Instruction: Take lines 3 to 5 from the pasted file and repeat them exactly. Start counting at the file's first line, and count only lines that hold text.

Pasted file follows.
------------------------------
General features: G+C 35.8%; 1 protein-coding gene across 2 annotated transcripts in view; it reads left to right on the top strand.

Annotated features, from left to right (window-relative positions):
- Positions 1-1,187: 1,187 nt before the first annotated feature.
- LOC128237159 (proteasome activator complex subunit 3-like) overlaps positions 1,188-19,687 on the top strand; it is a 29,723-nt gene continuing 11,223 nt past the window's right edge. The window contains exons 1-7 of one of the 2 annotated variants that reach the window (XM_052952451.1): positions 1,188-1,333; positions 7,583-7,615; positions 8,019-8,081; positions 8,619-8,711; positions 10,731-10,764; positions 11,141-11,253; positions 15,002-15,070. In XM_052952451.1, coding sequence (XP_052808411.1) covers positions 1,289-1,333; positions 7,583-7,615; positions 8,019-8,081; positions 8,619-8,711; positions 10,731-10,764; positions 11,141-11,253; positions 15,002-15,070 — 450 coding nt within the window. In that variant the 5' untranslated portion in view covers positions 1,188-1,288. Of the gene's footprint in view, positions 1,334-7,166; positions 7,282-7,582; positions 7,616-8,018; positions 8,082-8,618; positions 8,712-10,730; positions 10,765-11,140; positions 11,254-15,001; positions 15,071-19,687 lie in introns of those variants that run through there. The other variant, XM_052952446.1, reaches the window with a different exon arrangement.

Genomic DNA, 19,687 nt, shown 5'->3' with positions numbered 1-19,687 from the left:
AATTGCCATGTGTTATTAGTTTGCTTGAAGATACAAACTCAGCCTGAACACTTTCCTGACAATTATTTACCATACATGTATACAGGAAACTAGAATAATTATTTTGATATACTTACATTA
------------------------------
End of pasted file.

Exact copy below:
- Positions 1-1,187: 1,187 nt before the first annotated feature.
- LOC128237159 (proteasome activator complex subunit 3-like) overlaps positions 1,188-19,687 on the top strand; it is a 29,723-nt gene continuing 11,223 nt past the window's right edge. The window contains exons 1-7 of one of the 2 annotated variants that reach the window (XM_052952451.1): positions 1,188-1,333; positions 7,583-7,615; positions 8,019-8,081; positions 8,619-8,711; positions 10,731-10,764; positions 11,141-11,253; positions 15,002-15,070. In XM_052952451.1, coding sequence (XP_052808411.1) covers positions 1,289-1,333; positions 7,583-7,615; positions 8,019-8,081; positions 8,619-8,711; positions 10,731-10,764; positions 11,141-11,253; positions 15,002-15,070 — 450 coding nt within the window. In that variant the 5' untranslated portion in view covers positions 1,188-1,288. Of the gene's footprint in view, positions 1,334-7,166; positions 7,282-7,582; positions 7,616-8,018; positions 8,082-8,618; positions 8,712-10,730; positions 10,765-11,140; positions 11,254-15,001; positions 15,071-19,687 lie in introns of those variants that run through there. The other variant, XM_052952446.1, reaches the window with a different exon arrangement.

Genomic DNA, 19,687 nt, shown 5'->3' with positions numbered 1-19,687 from the left: